SpaceX and NASA Blame Cargo Dragon Leak on Faulty Valve, Further Delay Launch

NASA and SpaceX have delayed Cargo Dragon’s CRS-25 space station resupply mission by two weeks after the company identified the cause of the spacecraft’s rare leak.

Instead of the original June 7 mission goal, which was eventually pushed back to June 10 and then June 28 when SpaceX discovered signs of a possible fuel leak near one of the many ‘Draco’ boosters of the spacecraft, NASA and SpaceX will now attempt to launch CRS -25 no earlier than (NET) July 11.

That makes CRS-25 something exceptionally rare: a SpaceX launch delayed more than a month by a glitch discovered just days before liftoff. Along with its increasing throughput and successful launch record, Falcon 9 has quickly become one of the most reliable and punctual rockets in service today. Once the rocket is on board, SpaceX will occasionally experience a day or two of delays caused by minor technical issues or bad weather, but anything beyond a few days has become exceptionally rare.

A Crew Dragon fires its Draco Maneuver Thrusters. (NASA)

The same has generally been true for Dragon and Dragon 2, although Dragon 2 spacecraft are much newer and less experienced than Falcon rockets and often encounter minor issues. However, it has been years since a Dragon mission has been delayed several times. weeks just days before its original launch target. CRS-25 problems are extraordinarily rare for SpaceX.

On June 13, NASA distributed an update on these issues, revealing that SpaceX had narrowed the cause of the abnormal fuel vapor readings that delayed the launch to a single “Draco thruster valve inlet seal.” Dragon spacecraft have 16 Draco maneuvering thrusters, each of which has at least two “valve inlet seals” for fuel (monomethylhydrazine or MMH) and oxidizer (dinitrogen tetroxide or NTO).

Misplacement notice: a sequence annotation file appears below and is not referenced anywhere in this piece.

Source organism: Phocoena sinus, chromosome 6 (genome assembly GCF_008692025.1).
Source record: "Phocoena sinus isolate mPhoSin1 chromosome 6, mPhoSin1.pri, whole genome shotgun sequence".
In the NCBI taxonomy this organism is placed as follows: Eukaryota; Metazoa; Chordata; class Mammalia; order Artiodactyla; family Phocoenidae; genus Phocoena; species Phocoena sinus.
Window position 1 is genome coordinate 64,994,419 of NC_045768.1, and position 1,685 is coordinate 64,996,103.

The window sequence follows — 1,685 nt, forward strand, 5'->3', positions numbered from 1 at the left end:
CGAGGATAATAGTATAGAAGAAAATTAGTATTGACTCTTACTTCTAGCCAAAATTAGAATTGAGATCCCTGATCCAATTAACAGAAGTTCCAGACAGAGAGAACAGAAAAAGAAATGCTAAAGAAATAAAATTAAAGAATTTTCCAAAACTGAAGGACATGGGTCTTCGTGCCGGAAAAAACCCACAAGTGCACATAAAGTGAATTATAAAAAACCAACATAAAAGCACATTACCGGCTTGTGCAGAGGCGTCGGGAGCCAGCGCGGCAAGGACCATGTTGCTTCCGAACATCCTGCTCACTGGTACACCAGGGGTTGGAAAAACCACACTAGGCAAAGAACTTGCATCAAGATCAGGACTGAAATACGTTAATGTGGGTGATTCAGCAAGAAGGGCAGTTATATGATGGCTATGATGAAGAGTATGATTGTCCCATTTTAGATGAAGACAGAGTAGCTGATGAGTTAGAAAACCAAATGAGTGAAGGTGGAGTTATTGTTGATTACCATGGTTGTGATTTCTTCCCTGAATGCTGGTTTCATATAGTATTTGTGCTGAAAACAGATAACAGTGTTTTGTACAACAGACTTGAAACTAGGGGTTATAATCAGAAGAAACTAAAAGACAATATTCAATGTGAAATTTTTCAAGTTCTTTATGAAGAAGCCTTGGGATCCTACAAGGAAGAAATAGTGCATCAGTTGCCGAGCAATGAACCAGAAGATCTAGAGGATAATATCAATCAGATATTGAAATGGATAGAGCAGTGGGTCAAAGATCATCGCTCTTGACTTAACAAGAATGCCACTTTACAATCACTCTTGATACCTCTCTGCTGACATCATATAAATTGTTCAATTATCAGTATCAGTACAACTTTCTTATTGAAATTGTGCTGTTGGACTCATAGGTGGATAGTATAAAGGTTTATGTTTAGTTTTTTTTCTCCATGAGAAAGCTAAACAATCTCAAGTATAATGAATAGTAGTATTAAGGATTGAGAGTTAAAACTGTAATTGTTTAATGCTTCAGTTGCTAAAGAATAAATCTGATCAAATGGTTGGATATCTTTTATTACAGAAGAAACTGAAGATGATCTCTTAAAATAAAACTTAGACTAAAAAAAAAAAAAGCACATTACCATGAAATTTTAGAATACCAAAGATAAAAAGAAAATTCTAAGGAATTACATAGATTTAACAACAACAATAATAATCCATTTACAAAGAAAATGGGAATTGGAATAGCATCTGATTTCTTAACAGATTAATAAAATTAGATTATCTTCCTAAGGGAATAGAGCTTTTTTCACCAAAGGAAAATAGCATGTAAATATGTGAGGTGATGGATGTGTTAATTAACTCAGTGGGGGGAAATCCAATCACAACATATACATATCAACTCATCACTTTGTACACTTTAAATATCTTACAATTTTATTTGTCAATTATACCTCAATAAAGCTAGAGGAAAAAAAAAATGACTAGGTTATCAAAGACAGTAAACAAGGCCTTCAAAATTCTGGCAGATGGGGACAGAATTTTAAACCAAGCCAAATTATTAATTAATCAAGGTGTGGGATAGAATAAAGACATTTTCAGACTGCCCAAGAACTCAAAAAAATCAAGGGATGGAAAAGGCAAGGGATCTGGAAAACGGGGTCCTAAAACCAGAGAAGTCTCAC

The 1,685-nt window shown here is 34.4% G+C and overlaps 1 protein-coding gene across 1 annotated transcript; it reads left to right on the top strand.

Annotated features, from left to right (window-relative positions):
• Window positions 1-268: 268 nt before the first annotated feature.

Dragon’s smaller pressure-fed Draco thrusters operate at relatively low pressures, but the hypergolic (self-igniting) fuel and oxidizer they burn are extremely uncooperative and corrosive and create harsh conditions for the valves to live. and work. In general, valves are already a major source of headaches in spaceflight, where the thermal and chemical environments are bipolar and unforgiving in the extreme, the stakes are about as high as they are and the realities basic physics require all hardware to be as light and minimal as possible.

A flying Dragon 1 Draco thruster. The two nut-like pieces at the top are likely fuel and oxidizer inlet seals, with valves in the larger sections below. The Draco Thruster design has been pretty stable for years, so chances are the Dragon 2 Dracos will be nearly identical. (Pauline Acalin)

Given Draco’s impressive history, with hundreds of thrusters flown on dozens of different orbital Dragon missions since 2010, it’s likely that SpaceX will solve the problem without issue and prevent it from happening again. Yet the leak still serves as a reminder that reliably operating large and complex spacecraft is an immense challenge. When that spacecraft is destined to be reused, the difficulty is further amplified.

A slight silver lining, however, came from the latest delay: SpaceX’s next Starlink launch on June 17 no longer has to worry about encroaching on a NASA Dragon launch just 11 days later. In fact, though unlikely, SpaceX might even have time for a second Starlink launch from Pad 39A to fill the slight void CRS-25 left in Falcon 9’s June manifesto.

SpaceX and NASA Blame Cargo Dragon Leak on Faulty Valve, Further Delay Launch






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